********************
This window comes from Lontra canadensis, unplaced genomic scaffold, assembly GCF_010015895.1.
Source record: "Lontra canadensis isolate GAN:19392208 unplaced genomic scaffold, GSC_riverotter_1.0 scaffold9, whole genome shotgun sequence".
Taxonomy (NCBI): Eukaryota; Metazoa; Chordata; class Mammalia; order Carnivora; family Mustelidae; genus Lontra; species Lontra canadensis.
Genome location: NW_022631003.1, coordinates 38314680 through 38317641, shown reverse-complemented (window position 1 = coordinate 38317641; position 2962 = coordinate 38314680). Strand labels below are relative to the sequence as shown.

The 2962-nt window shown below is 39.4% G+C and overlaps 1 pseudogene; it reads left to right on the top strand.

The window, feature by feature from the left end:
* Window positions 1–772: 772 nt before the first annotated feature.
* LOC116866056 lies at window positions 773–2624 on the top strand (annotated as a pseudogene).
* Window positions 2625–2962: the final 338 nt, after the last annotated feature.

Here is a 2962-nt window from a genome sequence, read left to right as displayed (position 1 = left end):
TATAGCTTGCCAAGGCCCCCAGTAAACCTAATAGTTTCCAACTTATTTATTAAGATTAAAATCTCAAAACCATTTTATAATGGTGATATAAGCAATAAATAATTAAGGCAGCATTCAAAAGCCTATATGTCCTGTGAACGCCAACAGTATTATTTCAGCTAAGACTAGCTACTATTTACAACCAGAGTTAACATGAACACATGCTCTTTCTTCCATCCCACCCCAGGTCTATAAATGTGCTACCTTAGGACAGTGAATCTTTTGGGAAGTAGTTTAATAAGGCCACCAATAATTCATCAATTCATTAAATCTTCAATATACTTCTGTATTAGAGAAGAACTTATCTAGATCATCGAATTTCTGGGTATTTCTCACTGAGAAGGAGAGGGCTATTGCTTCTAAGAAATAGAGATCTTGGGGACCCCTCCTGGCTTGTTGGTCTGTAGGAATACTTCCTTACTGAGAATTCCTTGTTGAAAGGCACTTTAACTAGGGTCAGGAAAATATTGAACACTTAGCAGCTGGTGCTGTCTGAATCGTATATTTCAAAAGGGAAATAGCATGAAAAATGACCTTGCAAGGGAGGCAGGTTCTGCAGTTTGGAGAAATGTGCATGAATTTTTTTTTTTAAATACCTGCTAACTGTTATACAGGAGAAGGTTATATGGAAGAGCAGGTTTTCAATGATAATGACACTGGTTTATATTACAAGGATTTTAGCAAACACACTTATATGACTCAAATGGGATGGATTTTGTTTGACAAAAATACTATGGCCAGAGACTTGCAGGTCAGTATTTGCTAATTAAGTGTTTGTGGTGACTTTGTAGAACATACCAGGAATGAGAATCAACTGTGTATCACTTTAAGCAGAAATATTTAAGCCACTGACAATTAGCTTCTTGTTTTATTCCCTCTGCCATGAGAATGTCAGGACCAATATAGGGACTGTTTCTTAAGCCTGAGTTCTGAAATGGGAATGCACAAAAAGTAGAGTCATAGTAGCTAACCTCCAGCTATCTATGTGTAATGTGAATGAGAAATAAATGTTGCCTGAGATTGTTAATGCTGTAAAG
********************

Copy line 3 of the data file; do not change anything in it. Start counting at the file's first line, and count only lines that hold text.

Taxonomy (NCBI): Eukaryota; Metazoa; Chordata; class Mammalia; order Carnivora; family Mustelidae; genus Lontra; species Lontra canadensis.